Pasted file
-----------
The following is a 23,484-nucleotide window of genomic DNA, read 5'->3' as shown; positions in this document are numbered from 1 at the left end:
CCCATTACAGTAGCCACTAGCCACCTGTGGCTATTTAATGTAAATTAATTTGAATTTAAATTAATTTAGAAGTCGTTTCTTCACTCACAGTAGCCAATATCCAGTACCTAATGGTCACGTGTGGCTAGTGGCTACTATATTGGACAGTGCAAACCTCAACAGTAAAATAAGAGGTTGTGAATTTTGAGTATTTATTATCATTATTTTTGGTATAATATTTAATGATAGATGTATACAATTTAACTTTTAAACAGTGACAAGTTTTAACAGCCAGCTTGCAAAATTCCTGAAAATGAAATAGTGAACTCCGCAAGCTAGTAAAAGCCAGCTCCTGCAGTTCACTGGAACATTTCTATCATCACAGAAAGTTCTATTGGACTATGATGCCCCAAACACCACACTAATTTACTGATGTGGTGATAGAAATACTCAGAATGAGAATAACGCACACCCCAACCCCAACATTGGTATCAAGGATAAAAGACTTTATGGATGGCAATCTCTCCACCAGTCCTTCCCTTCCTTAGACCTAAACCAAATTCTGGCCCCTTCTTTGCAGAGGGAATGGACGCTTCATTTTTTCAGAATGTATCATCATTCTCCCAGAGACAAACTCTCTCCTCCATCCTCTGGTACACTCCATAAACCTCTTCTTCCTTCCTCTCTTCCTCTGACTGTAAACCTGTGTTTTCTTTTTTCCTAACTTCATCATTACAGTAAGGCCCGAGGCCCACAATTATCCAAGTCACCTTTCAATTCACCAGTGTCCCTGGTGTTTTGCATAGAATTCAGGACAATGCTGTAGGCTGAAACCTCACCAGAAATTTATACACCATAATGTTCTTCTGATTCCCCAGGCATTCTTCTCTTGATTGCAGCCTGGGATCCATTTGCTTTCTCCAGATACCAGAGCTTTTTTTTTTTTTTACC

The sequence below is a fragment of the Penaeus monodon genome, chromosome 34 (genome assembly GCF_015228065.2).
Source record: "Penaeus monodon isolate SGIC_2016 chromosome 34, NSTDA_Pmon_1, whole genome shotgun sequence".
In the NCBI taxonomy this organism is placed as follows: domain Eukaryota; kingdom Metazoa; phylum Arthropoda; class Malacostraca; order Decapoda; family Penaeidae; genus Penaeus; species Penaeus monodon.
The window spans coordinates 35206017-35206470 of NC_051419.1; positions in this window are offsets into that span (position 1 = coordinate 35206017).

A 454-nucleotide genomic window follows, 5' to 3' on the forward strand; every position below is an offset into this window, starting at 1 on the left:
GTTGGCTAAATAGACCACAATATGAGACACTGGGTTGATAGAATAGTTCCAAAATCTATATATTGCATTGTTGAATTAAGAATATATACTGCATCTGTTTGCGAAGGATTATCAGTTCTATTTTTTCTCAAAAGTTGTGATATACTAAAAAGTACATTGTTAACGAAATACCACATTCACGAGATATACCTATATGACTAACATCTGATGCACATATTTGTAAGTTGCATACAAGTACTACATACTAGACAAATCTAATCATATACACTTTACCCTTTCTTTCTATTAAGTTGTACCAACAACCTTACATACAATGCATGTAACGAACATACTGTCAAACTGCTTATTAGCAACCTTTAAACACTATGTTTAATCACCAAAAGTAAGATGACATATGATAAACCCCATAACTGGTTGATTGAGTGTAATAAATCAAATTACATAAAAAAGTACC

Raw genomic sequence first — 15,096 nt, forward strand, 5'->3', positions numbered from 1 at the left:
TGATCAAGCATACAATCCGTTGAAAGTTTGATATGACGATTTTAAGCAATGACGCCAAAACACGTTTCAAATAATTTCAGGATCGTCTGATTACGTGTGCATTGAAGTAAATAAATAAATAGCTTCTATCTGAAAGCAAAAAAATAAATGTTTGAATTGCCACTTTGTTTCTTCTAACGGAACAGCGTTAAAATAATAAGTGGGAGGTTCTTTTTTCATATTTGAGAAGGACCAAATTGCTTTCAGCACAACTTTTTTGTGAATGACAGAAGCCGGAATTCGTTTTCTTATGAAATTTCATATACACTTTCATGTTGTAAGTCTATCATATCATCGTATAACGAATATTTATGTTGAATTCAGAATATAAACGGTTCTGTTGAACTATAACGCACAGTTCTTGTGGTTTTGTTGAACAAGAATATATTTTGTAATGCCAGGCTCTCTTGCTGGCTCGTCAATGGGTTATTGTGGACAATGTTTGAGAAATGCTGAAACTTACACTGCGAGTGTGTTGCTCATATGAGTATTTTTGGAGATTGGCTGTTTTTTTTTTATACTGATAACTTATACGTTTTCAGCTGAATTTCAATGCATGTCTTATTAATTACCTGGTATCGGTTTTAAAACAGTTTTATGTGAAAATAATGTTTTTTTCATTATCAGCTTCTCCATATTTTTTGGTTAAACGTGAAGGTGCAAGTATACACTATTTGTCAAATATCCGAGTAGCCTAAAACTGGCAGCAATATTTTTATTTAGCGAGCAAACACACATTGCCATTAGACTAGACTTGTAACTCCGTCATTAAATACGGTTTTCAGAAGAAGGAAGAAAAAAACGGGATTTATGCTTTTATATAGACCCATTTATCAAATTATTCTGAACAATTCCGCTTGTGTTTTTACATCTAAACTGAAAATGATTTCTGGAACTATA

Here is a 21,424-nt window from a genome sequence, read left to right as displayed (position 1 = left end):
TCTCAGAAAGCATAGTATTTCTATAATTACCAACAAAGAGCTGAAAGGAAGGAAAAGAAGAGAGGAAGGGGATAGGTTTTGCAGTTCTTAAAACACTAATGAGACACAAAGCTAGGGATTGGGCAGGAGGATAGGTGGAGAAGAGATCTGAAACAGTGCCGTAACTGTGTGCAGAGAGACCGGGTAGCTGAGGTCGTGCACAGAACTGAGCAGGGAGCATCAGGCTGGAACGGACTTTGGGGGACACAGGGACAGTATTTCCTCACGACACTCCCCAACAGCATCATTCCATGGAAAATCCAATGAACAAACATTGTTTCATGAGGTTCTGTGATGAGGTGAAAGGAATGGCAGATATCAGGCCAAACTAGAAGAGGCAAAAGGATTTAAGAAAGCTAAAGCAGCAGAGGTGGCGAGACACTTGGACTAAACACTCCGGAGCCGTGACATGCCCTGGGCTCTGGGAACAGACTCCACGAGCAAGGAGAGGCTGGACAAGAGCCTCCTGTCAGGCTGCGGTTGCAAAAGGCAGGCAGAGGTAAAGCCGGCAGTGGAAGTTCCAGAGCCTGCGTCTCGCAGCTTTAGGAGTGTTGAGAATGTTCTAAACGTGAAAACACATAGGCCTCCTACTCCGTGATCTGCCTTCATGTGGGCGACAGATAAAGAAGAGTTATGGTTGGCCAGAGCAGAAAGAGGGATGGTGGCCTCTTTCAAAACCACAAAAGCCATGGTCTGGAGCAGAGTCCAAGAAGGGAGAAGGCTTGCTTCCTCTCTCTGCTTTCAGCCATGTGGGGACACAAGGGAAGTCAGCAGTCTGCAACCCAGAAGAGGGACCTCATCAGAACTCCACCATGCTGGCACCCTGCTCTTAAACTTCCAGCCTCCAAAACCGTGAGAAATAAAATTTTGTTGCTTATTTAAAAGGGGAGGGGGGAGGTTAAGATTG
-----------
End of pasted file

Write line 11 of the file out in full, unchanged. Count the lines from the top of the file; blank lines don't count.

Here is a 21,424-nt window from a genome sequence, read left to right as displayed (position 1 = left end):